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Published On: Thu, Sep 5th, 2013

Texas report nearly 2,000 whooping cough cases: ‘On track to reach the highest level in more than 50 years’

Texas health officials say the number of people sick with whooping cough, or pertussis, statewide is on track to reach the highest level in more than 50 years, according to a news release Tuesday.

Image/CDC James Gathany

Image/CDC James Gathany

The Texas Department of State Health Services (DSHS) has reported nearly 2,000 pertussis cases so far this year, and the annual total likely will surpass the recent high of 3,358 cases in 2009. There have also been two pertussis-related deaths in Texas this year, both of infants too young to be vaccinated.

This is prompting health officials to urge people to make sure they’re vaccinated against the bacterial disease.

“This is extremely concerning. If cases continue to be diagnosed at the current rate, we will see the most Texas cases since the 1950s,” said Dr. Lisa Cornelius, DSHS infectious diseases medical officer. “Pertussis is highly infectious and can cause serious complications, especially in babies, so people should take it seriously.”

There have also been two pertussis-related deaths in Texas this year, both of infants too young to be vaccinated.

To better protect babies, DSHS recommends pregnant women get a dose of pertussis vaccine during every pregnancy, preferably between 27 and 36 weeks of pregnancy. This helps protect the baby before he or she can start the vaccination series at 2 months old and helps keep the mother from getting sick and infecting the baby.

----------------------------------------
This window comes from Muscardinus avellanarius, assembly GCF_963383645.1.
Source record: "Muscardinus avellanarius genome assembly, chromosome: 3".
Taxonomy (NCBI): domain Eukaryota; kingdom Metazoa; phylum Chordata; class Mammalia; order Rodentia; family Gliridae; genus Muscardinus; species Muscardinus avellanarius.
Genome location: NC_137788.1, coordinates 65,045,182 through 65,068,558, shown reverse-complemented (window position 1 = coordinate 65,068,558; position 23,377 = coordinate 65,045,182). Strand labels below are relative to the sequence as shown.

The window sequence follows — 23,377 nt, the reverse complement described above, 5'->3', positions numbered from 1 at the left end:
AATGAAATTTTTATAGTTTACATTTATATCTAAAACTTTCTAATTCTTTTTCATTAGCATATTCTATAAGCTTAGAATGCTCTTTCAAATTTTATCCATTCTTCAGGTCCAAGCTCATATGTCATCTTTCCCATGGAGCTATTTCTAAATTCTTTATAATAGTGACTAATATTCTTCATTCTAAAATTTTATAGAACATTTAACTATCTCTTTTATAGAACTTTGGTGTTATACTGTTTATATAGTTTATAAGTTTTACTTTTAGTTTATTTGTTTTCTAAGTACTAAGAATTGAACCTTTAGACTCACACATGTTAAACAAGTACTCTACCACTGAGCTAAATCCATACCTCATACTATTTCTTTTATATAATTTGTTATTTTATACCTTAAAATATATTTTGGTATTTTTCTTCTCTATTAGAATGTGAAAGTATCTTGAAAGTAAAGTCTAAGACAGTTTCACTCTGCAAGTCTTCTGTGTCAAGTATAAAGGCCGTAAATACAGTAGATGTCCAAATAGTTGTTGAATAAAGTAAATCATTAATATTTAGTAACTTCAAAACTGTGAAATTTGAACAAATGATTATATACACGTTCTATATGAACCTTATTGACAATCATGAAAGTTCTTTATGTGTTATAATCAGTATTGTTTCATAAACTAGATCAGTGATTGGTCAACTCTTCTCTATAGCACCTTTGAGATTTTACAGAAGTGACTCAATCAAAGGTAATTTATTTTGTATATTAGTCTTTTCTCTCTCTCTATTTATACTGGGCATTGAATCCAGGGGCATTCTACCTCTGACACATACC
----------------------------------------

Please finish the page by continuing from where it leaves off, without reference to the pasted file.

Fathers, siblings, extended family members, medical providers and others who will be around newborns should also be vaccinated. Many babies get whooping cough from adults or older brothers or sisters who don’t even know they have the disease. While symptoms are usually milder in teens and adults, pertussis can be life threatening for babies because of the risk of apnea, an interruption in breathing.

Pertussis is a bacterial infection that often starts with cold-like symptoms and a mild cough. After a week or two, severe coughing can begin and last for several weeks. Coughing fits may be followed by vomiting or a “whooping” sound, the reason the disease is also called “whooping cough.” Pertussis spreads easily through the air when an infected person breathes, coughs, or sneezes. People with pertussis are most contagious while they have cold-like symptoms and during the first two weeks after coughing starts.

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About the Author

- Writer, Co-Founder and Executive Editor of The Global Dispatch. Robert has been covering news in the areas of health, world news and politics for a variety of online news sources. He is also the Editor-in-Chief of the website, Outbreak News Today and hosts the podcast, Outbreak News Interviews on iTunes, Stitcher and Spotify Robert is politically Independent and a born again Christian Follow @bactiman63

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